Castel Volturno

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Castel Volturno
Comune
Comune di Castel Volturno
Castel Volturno Caserta Campania zentraler Platz.JPG
Castel Volturno within the Province of Caserta
Castel Volturno within the Province of Caserta
Castel Volturno is located in Italy
Castel Volturno
Castel Volturno
Location of Castel Volturno in Italy
Coordinates: 41°3′N 13°55′E / 41.050°N 13.917°E / 41.050; 13.917Coordinates: 41°3′N 13°55′E / 41.050°N 13.917°E / 41.050; 13.917
Country Italy
Region Campania
Province Caserta (CE)
Frazioni Bagnara, Baia Verde, Borgo Domizio, Destra Volturno, Ischitella, Scatozza, Seponi, Villaggio Coppola Pinetamare, Villaggio del Sole.
Government
 • Mayor Francesco Nuzzo
Area
 • Total 72.23 km2 (27.89 sq mi)
Population (30 September 2008)[1]
 • Total 23,179
 • Density 320/km2 (830/sq mi)
Demonym Castellani
Time zone CET (UTC+1)
 • Summer (DST) CEST (UTC+2)
Postal code 81030
Dialing code 0823 (communal seat), 081 (Villaggio Coppola Pinetamare)
Patron saint San Castrese
Saint day February 11
Website Official website

Castel Volturno is a comune (municipality) in the Province of Caserta in the Italian region Campania, located about 35 kilometres (22 mi) northwest of Naples and about 35 kilometres (22 mi) west of Caserta on the Volturno river.

History[edit]

Overview[edit]

Castel Volturno was a settlement of the Oscans and then of the Etruscans, who called it Volturnum, and was a trade point on the road to Casilinum and Capua. Volturnum became a Roman colony in 194 BC and, in 95 AD, it was reached by the Via Domitiana, and received a large bridge connecting the two shores of the river with the same name.

The town decayed after the fall of the Western Roman Empire, and, in 806, Duke Grimoald I of Benevento gave its port to the abbots of Montecassino. In 841 it was ravaged by Saracens. After 856, the Lombard bishop Radipert had a castle built on what remained of the bridge. After a period under local counts, in 1062 it was again given to Montecassino while in 1206, Frederick II donated it to the archbishops of Capua.

Alfonso V of Naples gave it to his daughter, but, when her husband, Duke Marino of Sessa, rebelled, besieged it and destroyed part of the walls (1460). The following year the king sold it to the city of Capua, which held it until the abolition of feudalism in the Kingdom of the Two Sicilies in 1810. In 1812 it became an autonomous commune. In 1860 it was annexed to the newly unified Kingdom of Italy.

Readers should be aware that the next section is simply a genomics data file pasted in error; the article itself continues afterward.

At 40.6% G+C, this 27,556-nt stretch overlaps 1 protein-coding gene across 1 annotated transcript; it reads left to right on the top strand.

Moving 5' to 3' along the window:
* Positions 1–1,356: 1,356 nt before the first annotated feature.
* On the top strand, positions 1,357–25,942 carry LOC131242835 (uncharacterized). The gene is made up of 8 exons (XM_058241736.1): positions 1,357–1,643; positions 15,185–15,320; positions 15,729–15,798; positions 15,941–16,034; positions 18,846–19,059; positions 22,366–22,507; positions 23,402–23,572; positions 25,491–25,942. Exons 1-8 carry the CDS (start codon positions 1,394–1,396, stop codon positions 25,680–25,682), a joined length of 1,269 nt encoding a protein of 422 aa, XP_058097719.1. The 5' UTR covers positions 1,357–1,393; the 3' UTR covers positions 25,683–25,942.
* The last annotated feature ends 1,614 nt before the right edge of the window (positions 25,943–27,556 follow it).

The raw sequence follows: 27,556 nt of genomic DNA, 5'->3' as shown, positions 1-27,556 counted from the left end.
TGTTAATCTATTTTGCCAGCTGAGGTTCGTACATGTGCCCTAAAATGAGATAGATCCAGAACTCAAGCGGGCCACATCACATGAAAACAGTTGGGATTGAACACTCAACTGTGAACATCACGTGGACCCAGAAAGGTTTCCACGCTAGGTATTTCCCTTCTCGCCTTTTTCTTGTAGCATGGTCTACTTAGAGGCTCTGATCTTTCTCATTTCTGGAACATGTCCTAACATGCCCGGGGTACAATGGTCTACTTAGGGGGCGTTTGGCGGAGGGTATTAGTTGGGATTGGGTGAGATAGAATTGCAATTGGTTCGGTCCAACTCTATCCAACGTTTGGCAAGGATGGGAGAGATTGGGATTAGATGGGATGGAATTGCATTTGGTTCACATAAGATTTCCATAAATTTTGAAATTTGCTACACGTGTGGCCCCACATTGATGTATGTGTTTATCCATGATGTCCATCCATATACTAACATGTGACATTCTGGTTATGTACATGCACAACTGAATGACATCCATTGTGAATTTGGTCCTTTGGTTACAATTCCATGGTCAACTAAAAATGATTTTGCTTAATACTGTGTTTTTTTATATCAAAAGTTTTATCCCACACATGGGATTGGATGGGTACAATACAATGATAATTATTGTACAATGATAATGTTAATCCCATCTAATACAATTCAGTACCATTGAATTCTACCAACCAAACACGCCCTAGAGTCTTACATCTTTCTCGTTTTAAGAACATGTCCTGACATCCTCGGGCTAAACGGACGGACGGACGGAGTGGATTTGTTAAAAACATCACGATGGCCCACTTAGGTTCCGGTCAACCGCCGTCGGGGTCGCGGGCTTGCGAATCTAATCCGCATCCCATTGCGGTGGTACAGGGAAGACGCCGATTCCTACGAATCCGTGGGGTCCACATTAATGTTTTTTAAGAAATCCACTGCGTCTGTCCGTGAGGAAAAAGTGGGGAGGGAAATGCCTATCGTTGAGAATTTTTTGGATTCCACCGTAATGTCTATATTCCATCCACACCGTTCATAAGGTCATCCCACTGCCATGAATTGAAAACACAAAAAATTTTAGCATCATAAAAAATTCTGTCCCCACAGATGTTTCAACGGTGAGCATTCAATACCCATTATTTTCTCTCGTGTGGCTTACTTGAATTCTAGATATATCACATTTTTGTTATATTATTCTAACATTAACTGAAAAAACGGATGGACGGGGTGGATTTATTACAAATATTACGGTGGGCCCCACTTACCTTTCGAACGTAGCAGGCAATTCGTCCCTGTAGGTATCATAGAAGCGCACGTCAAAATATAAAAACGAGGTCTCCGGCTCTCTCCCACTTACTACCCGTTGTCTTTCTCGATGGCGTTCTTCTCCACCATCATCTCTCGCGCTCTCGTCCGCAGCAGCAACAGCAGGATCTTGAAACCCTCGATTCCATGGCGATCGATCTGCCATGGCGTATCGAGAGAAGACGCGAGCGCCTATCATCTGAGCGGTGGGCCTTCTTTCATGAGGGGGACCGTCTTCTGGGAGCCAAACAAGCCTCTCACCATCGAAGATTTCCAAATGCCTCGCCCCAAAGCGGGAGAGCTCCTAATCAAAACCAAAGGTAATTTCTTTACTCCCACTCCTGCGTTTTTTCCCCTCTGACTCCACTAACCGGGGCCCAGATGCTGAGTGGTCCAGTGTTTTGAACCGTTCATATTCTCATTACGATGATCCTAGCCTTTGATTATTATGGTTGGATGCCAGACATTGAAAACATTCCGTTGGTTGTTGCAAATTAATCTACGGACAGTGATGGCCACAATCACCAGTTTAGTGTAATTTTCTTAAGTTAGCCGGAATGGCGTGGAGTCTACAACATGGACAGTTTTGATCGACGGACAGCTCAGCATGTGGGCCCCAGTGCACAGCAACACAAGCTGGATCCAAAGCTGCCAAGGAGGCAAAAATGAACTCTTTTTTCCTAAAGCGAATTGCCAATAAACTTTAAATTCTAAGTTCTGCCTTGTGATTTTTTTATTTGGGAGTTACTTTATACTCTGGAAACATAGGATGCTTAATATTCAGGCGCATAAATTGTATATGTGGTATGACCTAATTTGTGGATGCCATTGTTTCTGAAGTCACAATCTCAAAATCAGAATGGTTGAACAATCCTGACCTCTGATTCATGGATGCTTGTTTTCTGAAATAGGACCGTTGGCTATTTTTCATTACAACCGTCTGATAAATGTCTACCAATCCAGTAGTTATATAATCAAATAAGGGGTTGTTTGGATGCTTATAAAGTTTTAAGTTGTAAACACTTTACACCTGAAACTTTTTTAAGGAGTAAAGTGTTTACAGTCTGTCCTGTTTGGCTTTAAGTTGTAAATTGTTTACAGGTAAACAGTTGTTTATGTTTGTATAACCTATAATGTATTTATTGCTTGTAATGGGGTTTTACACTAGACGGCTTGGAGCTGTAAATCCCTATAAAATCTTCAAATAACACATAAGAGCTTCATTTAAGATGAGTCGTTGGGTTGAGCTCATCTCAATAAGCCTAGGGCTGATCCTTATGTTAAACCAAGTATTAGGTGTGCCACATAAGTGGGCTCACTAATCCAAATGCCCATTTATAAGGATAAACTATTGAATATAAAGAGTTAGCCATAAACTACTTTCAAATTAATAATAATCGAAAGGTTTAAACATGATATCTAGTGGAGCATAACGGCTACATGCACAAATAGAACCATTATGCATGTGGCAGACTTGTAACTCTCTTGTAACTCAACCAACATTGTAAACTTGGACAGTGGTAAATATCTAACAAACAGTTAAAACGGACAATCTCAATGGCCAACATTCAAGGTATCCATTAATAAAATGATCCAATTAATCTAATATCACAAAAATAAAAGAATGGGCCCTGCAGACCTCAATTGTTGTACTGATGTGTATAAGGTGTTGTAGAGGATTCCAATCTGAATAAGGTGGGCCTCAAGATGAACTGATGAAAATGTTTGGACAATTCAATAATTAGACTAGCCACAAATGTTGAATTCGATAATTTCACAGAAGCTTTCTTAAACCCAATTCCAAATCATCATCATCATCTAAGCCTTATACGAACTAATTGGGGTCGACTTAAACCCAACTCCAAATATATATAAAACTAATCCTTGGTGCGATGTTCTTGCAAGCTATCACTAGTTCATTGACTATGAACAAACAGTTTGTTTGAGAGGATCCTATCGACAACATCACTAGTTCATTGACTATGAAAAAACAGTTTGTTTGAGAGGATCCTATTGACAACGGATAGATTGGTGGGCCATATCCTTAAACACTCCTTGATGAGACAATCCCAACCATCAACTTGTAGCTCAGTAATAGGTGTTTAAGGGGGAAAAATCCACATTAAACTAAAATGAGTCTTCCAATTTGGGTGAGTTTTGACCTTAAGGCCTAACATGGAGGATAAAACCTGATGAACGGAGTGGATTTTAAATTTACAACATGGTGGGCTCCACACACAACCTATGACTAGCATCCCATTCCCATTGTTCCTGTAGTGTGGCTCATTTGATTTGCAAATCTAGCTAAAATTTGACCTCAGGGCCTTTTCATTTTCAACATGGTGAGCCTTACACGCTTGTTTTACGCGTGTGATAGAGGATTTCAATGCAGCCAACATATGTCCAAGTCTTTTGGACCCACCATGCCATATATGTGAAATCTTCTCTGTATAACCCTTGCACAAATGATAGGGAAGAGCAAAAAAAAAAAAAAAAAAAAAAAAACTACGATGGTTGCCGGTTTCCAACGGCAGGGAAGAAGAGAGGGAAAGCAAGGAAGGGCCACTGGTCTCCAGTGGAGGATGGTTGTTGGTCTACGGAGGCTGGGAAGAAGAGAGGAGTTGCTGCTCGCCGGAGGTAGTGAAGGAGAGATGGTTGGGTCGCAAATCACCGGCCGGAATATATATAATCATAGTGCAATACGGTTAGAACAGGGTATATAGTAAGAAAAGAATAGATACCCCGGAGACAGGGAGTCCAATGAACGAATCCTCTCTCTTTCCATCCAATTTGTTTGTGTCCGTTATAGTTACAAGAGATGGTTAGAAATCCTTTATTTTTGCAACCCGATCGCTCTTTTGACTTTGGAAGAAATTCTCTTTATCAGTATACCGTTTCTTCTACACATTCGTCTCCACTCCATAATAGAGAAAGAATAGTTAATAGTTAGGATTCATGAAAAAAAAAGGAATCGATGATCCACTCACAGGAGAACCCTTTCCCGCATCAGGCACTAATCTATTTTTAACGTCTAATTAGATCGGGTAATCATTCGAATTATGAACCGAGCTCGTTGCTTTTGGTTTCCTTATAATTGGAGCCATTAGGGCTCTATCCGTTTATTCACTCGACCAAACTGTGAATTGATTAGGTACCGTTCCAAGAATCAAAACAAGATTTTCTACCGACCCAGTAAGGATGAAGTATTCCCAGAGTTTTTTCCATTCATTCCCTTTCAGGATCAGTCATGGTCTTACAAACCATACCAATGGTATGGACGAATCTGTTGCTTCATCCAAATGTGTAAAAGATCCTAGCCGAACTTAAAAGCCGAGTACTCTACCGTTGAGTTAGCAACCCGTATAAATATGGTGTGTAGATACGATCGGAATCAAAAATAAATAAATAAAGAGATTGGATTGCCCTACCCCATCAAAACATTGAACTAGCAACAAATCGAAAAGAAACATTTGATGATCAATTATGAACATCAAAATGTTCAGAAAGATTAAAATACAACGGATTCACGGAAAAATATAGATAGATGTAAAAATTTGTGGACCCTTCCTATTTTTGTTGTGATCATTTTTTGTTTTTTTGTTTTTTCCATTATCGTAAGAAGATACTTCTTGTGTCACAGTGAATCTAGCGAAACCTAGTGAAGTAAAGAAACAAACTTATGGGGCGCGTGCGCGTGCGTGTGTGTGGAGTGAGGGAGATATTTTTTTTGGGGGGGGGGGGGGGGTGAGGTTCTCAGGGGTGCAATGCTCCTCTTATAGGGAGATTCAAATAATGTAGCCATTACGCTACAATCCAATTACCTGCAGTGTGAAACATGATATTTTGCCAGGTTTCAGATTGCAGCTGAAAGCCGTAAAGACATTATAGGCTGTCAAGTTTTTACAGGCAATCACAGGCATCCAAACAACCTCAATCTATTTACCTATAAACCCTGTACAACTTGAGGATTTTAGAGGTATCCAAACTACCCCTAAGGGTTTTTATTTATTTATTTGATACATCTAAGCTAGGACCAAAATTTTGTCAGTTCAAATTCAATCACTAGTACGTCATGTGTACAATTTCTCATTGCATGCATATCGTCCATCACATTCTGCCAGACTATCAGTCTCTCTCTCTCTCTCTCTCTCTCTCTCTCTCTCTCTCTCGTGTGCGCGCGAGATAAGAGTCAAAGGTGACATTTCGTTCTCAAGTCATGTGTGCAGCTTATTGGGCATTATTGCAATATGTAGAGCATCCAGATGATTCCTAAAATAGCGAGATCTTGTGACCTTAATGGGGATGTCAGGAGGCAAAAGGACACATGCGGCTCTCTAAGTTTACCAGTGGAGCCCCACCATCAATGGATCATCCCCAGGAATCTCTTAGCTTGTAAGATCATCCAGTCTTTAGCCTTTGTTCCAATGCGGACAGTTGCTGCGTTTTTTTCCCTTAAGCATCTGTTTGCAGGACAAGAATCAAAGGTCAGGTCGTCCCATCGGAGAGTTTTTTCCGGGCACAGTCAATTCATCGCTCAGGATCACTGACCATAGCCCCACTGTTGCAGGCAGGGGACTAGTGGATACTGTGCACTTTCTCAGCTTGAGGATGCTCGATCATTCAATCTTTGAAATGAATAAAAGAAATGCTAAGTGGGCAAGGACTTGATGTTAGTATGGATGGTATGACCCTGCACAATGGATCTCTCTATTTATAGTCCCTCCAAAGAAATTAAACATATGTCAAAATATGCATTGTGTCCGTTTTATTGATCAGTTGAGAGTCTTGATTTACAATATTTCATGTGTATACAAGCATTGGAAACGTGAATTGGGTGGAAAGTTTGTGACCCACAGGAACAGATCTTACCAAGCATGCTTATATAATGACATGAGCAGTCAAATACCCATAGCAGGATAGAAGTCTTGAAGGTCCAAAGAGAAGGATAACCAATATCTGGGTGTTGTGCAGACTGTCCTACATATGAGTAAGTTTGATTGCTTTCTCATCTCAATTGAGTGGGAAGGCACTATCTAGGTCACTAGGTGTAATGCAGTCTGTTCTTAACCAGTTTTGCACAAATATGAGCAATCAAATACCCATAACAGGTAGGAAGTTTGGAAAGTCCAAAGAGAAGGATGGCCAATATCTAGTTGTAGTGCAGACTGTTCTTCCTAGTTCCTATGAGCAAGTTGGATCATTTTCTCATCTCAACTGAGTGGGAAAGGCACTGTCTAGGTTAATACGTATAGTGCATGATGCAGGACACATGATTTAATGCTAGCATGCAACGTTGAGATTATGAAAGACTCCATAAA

Castel Volturno received a boost in its agricultural activities after the nearby lands were dried during the Fascist government, and after the new Domiziana Road and a new bridge were built (1954).

Castel Volturno massacre[edit]

The Castel Volturno massacre was a massacre perpetrated by the Casalesi clan that led to the deaths of seven people on September 18, 2008. The massacre outside the Ob Ob Exotic Fashion tailor shop on the Via Domitiana was widely characterized as part of a growing conflict between the native Camorra and the immigrant African drug gangs. Murdered were Antonio Celiento, the owner of an arcade next to Baia Verde, and six African immigrants:[2] Samuel Kwaku, 26 (Togo); Alaj Ababa (Togo); Francis Antwi, 31 (Ghana); Eric Affum Yeboah, 25 (Ghana); Alex Geemes, 28 (Liberia) and Cristopher Adams, 28 (Liberia). Joseph Ayimbora (Ghana), 34, survived by feigning death; he later helped identify the killers.

The murders sparked violent protests from Castel Volturno's immigrant community the following day,[3] which culminated in the signing of measures launched by the Ministry of Interior and the Ministry of Defense on combating organized crime and illegal immigration to Caserta. [4]

Main sights[edit]

  • Castle
  • Chapel of San Castrese
  • Torre di Patria, a watch tower built in the 15th century

Demographics[edit]

See also[edit]

References[edit]

  1. ^ All demographics and other statistics: Italian statistical institute Istat.
  2. ^ (Italian)Casalesi, è mattanza: 7 morti. I nomi delle vittime. Minniti e Picierno: servono azioni urgenti contro i clan - casertace, September 18, 2008
  3. ^ Strage di camorra, immigrati in rivolta - La Stampa, September 19, 2008
  4. ^ Camorra, arrivano 500 soldati. Stretta sull'immigrazione - La Repubblica, February 28, 2009

External links[edit]